Remembering that in 1940s Chicago, the Civil Rights movement was burgeoning and the tensions and racial pressure of generations were building across the United States. This historical backdrop provides some added drama and urgency to Cole’s story.

Being declared an “Enemy Alien” by his government, her second cousin Frank Hachiya had to “leave”/was expelled from the University of Oregon where he was a student when President Franklin Delano Roosevelt (FDR) ordered 120,000 JAs removed from the Pacific coast of the US. Even after this, and perhaps seeing the need to be a role model even in the midst of the racism and bigotry, Frank felt compelled to join the US Army even though his father Junkichi Hachiya was imprisoned at Tule Lake Concentration Camp. Diana's brother Claude also enlisted. Her cousin, US Sgt. Frank Hachiya, made the ultimate sacrifice when he was killed fighting for the US in the Philippines on January 3, 1945. But this was still not enough. Racial hatred and the system that allowed it, prevented his father from bringing this American soldier back to US soil and to Hood River for burial until 1948.

Brother Paul also joined the US Army near the end of the war as did brother “Junior” who was drafted into the army during the Korean War and spent his time in Japan. So, after all of this proud service to her country, it was a bitter epiphany indeed when Diana understood that this placed her father in the position of the “villain” in the Morita family narrative.

And, even after World War Two, The Reed-Johnston Act (1924) still prevented Asians from settling in the US. Her soldier brother Claude worked on Private members bill 930 with a Chicago politician so that his Japanese wife and son, Chizuko and Rodney, could enter the US legally. Being of Japanese descent, Nikkei, in those war years meant that there were all kinds of legal barriers to correct too. (In Canada, we were barred from the professions, even banned from living in many urban areas that included Vancouver, Hamilton, Toronto, Winnipeg, and Edmonton until 1948. We lived in our own Canadian ghettos too.)

As a kid, Diana came of age at a time when her older siblings were going through their own deep and personal processes to become American. They had to reconcile the democratic facade with the reality of being in a country that believed it was okay to justify the imprisonment of innocent citizens because of their race and expect African Americans to sit at the back of the bus. Some Nisei heroes like Yuri Kochiyama were active members of the US civil rights movement too.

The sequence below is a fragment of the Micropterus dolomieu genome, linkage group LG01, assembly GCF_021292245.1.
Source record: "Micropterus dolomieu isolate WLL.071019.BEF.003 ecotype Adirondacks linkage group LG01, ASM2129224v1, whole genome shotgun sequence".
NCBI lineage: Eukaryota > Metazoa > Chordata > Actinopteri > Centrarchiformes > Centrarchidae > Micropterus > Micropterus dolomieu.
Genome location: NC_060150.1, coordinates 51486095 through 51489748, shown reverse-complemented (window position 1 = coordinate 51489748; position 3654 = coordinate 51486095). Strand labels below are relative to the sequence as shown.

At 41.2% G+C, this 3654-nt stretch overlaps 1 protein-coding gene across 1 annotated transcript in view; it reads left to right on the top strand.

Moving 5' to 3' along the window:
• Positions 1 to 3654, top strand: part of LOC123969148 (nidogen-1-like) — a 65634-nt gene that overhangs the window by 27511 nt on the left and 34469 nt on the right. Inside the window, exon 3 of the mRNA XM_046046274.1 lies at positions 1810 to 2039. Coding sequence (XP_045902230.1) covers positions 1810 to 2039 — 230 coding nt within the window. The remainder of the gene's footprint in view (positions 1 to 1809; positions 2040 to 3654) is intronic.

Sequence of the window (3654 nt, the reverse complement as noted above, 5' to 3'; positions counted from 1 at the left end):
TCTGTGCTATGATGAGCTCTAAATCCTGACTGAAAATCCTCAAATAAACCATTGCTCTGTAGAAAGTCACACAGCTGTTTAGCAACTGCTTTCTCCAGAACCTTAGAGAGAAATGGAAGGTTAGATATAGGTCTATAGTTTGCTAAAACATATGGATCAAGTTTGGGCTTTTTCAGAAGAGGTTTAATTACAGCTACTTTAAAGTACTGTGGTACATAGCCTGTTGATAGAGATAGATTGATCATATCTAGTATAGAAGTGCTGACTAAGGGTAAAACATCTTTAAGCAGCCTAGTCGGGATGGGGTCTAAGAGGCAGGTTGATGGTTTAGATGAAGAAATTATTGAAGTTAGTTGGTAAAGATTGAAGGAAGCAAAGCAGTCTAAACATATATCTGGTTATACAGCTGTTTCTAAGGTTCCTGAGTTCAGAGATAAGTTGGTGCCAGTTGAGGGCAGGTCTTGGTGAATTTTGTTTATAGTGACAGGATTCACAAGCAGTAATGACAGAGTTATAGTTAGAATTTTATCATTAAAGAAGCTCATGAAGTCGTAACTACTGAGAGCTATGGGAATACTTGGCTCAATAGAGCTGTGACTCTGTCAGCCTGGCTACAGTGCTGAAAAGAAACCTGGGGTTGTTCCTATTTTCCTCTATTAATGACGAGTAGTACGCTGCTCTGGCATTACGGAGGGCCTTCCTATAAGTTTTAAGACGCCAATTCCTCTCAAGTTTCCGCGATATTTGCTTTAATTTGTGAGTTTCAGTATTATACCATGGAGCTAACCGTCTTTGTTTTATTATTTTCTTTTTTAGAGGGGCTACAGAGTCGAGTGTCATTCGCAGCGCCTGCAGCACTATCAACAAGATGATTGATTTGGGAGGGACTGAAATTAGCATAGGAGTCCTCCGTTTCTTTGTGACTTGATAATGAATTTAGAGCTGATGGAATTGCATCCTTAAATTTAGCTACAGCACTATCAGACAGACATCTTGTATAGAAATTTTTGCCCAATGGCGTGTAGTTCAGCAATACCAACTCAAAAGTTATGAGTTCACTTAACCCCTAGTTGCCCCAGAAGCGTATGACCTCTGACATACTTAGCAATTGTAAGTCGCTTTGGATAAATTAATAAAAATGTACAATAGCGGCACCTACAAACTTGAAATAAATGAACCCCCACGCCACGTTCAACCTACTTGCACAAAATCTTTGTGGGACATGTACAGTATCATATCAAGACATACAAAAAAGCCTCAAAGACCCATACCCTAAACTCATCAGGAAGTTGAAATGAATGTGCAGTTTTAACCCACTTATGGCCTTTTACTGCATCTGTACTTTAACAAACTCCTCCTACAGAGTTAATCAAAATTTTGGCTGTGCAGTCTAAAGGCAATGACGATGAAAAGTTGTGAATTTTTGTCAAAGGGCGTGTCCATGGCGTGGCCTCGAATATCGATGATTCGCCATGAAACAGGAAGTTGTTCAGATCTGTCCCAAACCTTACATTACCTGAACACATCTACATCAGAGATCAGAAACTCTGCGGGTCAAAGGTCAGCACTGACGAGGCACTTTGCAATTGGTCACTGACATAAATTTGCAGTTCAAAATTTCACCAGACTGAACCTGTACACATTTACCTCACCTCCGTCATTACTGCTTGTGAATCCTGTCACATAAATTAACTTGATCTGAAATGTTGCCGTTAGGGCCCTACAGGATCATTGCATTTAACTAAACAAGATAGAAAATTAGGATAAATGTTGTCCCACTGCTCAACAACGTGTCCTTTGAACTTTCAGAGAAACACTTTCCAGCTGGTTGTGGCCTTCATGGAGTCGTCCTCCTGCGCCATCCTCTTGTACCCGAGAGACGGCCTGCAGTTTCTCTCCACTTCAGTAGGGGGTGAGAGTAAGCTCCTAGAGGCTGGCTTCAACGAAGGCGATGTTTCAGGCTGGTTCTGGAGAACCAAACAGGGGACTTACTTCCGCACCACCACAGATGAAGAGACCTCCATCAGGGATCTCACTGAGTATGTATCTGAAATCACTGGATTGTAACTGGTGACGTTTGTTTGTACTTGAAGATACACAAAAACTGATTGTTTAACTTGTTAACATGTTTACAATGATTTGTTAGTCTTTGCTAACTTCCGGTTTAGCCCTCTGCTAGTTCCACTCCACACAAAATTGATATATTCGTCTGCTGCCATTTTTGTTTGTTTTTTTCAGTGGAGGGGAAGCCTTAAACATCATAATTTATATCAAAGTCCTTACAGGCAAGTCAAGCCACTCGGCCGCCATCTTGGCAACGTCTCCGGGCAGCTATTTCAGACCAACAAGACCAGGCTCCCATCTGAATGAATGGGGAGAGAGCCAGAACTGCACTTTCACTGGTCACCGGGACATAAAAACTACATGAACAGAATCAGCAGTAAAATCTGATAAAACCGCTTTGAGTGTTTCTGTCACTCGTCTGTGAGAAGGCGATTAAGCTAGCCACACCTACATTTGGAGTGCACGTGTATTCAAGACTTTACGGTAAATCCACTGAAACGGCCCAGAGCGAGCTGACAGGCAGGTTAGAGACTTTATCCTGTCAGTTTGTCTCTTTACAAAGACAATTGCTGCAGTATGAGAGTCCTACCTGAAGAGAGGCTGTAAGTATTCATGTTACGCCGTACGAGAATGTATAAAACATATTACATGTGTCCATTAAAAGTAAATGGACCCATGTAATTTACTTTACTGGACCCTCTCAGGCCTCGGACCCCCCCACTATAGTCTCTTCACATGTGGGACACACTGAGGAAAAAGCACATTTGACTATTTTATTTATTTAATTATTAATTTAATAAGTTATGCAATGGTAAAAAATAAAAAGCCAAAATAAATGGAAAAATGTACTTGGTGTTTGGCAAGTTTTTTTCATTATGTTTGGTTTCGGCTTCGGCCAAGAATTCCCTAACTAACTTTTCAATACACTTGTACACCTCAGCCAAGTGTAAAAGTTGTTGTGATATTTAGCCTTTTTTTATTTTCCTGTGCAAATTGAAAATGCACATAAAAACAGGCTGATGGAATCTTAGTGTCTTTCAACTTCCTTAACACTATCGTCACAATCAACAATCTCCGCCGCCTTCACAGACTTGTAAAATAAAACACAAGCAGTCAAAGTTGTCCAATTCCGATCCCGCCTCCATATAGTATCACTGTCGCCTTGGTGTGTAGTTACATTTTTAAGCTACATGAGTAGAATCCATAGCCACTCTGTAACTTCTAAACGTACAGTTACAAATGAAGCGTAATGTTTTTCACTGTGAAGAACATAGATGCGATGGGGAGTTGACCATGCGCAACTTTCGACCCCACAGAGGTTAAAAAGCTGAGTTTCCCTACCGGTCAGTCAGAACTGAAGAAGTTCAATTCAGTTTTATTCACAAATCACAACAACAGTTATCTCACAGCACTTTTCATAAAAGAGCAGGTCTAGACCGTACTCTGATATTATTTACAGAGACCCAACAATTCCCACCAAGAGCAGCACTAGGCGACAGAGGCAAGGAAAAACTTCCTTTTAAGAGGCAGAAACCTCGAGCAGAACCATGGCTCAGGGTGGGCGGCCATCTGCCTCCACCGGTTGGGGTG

Diana’s family had their share of travails: a Japanese sister-in-law who did not adapt to life in America well, brother Claude who lived in Tokyo after the war, the “long lost” sister Fumiko who was stuck in Japan through the war years and returned to live with her family afterwards, and the death of her grandfather in 1961 at nearly 90 having immigrated to the US in 1910.

All of us in fact are connected to Diana’s family history continuum at one point or another. The honest and open telling of her story should give us courage too to look more closely at our own family stories that have all too often been carefully pruned from our collective memory. Hopefully, you’ll ask questions and probe beneath the surface to get the real stories of where you come from.

Those generations paid dearly just because of their Japanese ancestry. Sideways raises important issues that are still very timely.

Diana’s remarkable story deserves to be read by all Nikkei who are looking for a bigger picture of the Japanese immigration experience in both the US and Canada in its full complexity.

So, this summer, why not include Sideways: Memoir of a Misfit on your poolside/beach reading list? It will give you something meaningful to ponder upon and, most surely, help you to gain some deeper insight into the ongoing evolution of what-it-means-to-be you.

For information about where to purchase Diana’s book in Canada and the US, click on the link below.


© 2016 Norm Ibuki

book reviews Canada civil rights discrimination imprisonment incarceration interpersonal relations Japanese Americans Japanese Canadians memoirs model minority racism reviews Sideways (book) stereotypes United States World War II World War II camps
About the Author

Writer Norm Masaji Ibuki lives in Oakville, Ontario. He has written extensively about the Canadian Nikkei community since the early 1990s. He wrote a monthly series of articles (1995-2004) for the Nikkei Voice newspaper (Toronto) which chronicled his experiences while in Sendai, Japan. Norm now teaches elementary school and continues to write for various publications. 

Updated August 2014